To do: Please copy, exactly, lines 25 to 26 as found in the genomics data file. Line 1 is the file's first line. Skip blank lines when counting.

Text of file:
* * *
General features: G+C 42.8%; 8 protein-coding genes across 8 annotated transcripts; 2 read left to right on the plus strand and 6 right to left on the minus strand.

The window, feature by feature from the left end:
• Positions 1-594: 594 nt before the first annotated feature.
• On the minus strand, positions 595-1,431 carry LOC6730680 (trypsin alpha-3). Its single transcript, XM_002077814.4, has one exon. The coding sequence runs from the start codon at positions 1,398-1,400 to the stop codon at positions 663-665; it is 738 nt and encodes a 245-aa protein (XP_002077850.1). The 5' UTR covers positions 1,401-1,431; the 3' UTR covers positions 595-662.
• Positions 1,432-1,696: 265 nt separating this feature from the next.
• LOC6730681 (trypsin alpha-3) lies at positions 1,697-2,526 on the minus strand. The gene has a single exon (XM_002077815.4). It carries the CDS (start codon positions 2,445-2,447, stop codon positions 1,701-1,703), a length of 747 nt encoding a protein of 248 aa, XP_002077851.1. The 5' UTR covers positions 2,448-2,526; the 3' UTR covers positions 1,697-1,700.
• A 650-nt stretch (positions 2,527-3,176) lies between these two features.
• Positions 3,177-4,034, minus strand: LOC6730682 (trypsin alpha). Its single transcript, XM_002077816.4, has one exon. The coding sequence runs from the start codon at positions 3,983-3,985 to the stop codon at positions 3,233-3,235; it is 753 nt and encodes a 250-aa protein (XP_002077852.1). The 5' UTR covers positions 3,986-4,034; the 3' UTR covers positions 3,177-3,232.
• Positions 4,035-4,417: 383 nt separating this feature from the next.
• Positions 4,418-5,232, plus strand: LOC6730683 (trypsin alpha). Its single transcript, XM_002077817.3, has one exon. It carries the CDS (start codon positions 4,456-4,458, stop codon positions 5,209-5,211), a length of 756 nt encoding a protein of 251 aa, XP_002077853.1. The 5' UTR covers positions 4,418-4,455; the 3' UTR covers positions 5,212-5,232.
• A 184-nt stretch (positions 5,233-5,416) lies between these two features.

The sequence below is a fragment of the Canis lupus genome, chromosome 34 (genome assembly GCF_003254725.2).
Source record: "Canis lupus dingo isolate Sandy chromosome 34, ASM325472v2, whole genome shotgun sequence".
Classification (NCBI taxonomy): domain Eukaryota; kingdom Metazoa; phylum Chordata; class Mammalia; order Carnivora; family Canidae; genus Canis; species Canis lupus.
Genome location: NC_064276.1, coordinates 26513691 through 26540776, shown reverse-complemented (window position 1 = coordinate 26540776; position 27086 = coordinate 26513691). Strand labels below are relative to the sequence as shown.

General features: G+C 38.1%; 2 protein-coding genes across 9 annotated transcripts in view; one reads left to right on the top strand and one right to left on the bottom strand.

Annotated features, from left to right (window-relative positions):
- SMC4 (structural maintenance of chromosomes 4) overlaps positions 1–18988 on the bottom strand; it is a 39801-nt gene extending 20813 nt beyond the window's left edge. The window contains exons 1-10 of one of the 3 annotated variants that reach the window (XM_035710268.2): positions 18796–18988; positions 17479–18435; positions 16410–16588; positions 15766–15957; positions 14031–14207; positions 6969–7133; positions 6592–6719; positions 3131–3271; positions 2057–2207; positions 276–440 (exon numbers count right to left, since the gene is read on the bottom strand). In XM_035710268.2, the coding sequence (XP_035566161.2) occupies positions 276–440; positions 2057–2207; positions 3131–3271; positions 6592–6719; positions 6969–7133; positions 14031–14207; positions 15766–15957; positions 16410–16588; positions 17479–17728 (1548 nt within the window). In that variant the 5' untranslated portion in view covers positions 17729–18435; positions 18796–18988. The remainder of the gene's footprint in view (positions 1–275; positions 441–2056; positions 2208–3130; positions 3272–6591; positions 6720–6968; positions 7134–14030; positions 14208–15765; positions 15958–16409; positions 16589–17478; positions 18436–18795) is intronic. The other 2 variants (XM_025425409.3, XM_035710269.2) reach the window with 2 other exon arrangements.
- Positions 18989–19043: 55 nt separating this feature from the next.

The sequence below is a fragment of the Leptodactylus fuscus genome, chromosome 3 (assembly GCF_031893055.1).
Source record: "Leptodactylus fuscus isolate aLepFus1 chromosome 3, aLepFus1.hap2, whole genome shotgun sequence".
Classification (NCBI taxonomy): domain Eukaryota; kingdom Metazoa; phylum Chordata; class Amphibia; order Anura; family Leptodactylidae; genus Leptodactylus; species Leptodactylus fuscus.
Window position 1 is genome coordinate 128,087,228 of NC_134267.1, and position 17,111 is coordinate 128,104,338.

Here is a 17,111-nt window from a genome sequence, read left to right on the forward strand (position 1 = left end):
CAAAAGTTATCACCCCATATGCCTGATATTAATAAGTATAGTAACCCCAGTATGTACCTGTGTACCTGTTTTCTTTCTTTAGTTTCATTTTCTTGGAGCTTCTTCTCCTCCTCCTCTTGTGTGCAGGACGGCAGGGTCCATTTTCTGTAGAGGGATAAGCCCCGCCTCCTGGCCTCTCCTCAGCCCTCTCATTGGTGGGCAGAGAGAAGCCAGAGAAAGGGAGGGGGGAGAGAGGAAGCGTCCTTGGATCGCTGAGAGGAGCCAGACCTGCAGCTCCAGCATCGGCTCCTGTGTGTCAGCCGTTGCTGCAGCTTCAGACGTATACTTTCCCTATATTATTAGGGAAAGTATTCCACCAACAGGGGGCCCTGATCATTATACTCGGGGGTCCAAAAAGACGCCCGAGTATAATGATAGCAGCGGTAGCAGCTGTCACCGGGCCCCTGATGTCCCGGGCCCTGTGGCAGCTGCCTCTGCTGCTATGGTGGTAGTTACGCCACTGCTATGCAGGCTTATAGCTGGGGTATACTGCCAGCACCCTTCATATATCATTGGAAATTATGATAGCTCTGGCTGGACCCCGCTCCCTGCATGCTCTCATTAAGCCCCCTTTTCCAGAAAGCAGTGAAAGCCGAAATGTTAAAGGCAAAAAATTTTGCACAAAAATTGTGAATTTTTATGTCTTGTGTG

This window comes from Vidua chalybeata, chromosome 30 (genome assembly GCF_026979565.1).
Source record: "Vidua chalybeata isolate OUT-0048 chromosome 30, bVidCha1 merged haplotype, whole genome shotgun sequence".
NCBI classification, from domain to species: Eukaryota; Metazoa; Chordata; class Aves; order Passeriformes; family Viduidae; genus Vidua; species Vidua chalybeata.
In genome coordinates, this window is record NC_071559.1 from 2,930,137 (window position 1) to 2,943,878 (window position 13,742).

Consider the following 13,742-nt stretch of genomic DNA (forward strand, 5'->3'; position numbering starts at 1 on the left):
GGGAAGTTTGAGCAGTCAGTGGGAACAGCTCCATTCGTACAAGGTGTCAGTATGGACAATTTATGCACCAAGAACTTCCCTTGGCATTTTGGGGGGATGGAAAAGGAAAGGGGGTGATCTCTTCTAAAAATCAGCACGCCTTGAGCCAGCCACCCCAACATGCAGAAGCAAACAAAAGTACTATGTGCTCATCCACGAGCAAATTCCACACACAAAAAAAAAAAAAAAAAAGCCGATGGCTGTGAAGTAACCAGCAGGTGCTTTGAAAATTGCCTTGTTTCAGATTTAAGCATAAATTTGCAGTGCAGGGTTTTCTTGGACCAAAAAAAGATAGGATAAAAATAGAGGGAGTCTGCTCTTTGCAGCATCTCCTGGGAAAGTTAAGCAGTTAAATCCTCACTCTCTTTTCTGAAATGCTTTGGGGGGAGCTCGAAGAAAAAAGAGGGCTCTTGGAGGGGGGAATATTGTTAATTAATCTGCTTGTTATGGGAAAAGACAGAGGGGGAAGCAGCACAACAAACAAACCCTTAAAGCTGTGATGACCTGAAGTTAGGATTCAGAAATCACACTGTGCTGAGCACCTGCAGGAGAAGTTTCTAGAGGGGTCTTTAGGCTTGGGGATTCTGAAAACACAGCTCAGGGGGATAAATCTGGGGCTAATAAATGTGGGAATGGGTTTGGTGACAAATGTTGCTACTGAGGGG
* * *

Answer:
CAAAAGTTATCACCCCATATGCCTGATATTAATAAGTATAGTAACCCCAGTATGTACCTGTGTACCTGTTTTCTTTCTTTAGTTTCATTTTCTTGGAGCTTCTTCTCCTCCTCCTCTTGTGTGCAGGACGGCAGGGTCCATTTTCTGTAGAGGGATAAGCCCCGCCTCCTGGCCTCTCCTCAGCCCTCTCATTGGTGGGCAGAGAGAAGCCAGAGAAAGGGAGGGGGGAGAGAGGAAGCGTCCTTGGATCGCTGAGAGGAGCCAGACCTGCAGCTCCAGCATCGGCTCCTGTGTGTCAGCCGTTGCTGCAGCTTCAGACGTATACTTTCCCTATATTATTAGGGAAAGTATTCCACCAACAGGGGGCCCTGATCATTATACTCGGGGGTCCAAAAAGACGCCCGAGTATAATGATAGCAGCGGTAGCAGCTGTCACCGGGCCCCTGATGTCCCGGGCCCTGTGGCAGCTGCCTCTGCTGCTATGGTGGTAGTTACGCCACTGCTATGCAGGCTTATAGCTGGGGTATACTGCCAGCACCCTTCATATATCATTGGAAATTATGATAGCTCTGGCTGGACCCCGCTCCCTGCATGCTCTCATTAAGCCCCCTTTTCCAGAAAGCAGTGAAAGCCGAAATGTTAAAGGCAAAAAATTTTGCACAAAAATTGTGAATTTTTATGTCTTGTGTG

This window comes from Vidua chalybeata, chromosome 30 (genome assembly GCF_026979565.1).